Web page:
``````define Quartile datafu.pig.stats.StreamingQuantile('0.0','0.25','0.5','0.75','1.0');

temperature = LOAD 'temperature.txt' AS (id:chararray, temp:double);

temperature = GROUP temperature BY id;

temperature_quartiles = FOREACH temperature {
-- sort not necessary
GENERATE group as id, Quartile(temperature.temp) as quartiles;
}

DUMP temperature_quartiles
``````

StreamingQuantile UDF example output, 10,000 measurements:

``````(1,(41.58171454288797,56.24183579452584,59.61727093346221,62.919576028265375,79.2841731889925))
(2,(14.393515179526304,42.55929349057328,49.50432161293486,56.020101184758644,91.03574746442487))
(3,(29.865710766927595,37.64744333815733,39.84941055349095,41.77693877565934,51.31349575866486))
``````

Notice that the 25th, 50th, and 75th percentile values computed by StreamingQuantile are fairly close to the exact values computed by Quantile.

### Accuracy vs. Runtime

StreamingQuantile samples the data with in-memory buffers. It implements the Accumulator interface, which makes it much more efficient than the Quantile UDF for very large input data. Where Quantile needs access to all the input data, StreamingQuantile can be fed the data incrementally. With Quantile, the input data will be spilled to disk as the DataBag is materialized if it is too large to fit in memory. For very large input data, this can be significant.

To demonstrate this, we can change our experiment so that instead of processing three sets of 10,000 measurements, we will process three sets of 1 billion. Let’s compare the output of Quantile and StreamingQuantile on this data set:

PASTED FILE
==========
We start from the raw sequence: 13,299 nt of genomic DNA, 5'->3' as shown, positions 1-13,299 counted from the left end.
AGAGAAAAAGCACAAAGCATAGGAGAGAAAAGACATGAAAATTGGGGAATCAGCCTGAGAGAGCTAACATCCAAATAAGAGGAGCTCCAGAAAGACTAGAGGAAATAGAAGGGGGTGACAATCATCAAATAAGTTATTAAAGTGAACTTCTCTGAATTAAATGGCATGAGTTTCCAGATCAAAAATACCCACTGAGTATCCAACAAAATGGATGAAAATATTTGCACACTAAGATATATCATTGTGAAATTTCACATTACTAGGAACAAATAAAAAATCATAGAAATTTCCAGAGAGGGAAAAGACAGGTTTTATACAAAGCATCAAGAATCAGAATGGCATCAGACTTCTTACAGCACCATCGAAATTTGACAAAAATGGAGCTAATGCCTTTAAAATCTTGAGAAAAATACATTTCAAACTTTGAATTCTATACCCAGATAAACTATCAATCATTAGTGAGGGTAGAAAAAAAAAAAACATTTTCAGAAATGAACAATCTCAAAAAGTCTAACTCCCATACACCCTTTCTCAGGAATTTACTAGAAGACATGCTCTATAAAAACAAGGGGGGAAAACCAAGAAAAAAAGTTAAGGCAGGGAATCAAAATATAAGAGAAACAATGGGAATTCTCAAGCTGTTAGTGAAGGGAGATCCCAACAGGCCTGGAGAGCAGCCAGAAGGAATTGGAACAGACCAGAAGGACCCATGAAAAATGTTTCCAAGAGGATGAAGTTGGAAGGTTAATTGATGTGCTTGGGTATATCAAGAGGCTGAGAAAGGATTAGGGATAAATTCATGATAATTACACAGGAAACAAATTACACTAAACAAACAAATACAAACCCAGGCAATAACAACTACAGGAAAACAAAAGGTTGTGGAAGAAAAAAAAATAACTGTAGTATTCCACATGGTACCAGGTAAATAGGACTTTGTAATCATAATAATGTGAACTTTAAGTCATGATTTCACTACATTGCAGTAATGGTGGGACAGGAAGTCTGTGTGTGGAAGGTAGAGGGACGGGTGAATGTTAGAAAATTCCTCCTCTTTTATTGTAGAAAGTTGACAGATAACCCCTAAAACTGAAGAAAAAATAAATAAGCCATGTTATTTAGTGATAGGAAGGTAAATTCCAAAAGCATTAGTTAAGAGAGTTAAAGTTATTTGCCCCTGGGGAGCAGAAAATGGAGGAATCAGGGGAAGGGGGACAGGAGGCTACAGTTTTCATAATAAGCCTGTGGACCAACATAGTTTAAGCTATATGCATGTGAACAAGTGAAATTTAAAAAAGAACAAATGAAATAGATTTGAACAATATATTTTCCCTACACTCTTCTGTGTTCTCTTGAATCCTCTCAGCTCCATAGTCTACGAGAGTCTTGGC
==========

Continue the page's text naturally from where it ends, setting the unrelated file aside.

Quantile UDF example output, 1 billion measurements:

``````(1,(30.524038,56.62764,60.000134,63.372384,90.561695))
(2,(-9.845137,43.25512,49.999536,56.74441,109.714687))
(3,(21.564769,37.976644,40.000025,42.023622,58.057268))
``````

StreamingQuantile UDF example output, 1 billion measurements:

``````(1,(30.524038,55.993967,59.488968,62.775554,90.561695))
(2,(-9.845137,41.95725,48.977708,55.554239,109.714687))
(3,(21.564769,37.569332,39.692373,41.666762,58.057268))
``````

The 25th, 50th, and 75th percentile values computed using StreamingQuantile are only estimates, but they are pretty close to the exact values computed with Quantile. With StreamingQuantile and Quantile there is a tradeoff between accuracy and runtime. The script using Quantile takes 5 times as long to run as the one using StreamingQuantile when the input is the three sets of 1 billion measurements.

### Testing

DataFu has a suite of unit tests for each UDF. Instead of just testing the Java code for a UDF directly, which might overlook issues with the way the UDF works in an actual Pig script, we used PigUnit to do our testing. This let us run Pig scripts locally and still integrate our tests into a framework such as JUnit or TestNG.

We have also integrated the code coverage tracking tool Cobertura into our Ant build file. This helps us flag areas in DataFu which lack sufficient testing.

### Conclusion

We hope this gives you a taste of what you can do with DataFu. We are accepting contributions, so if you are interested in helping out, please fork the code and send us your pull requests!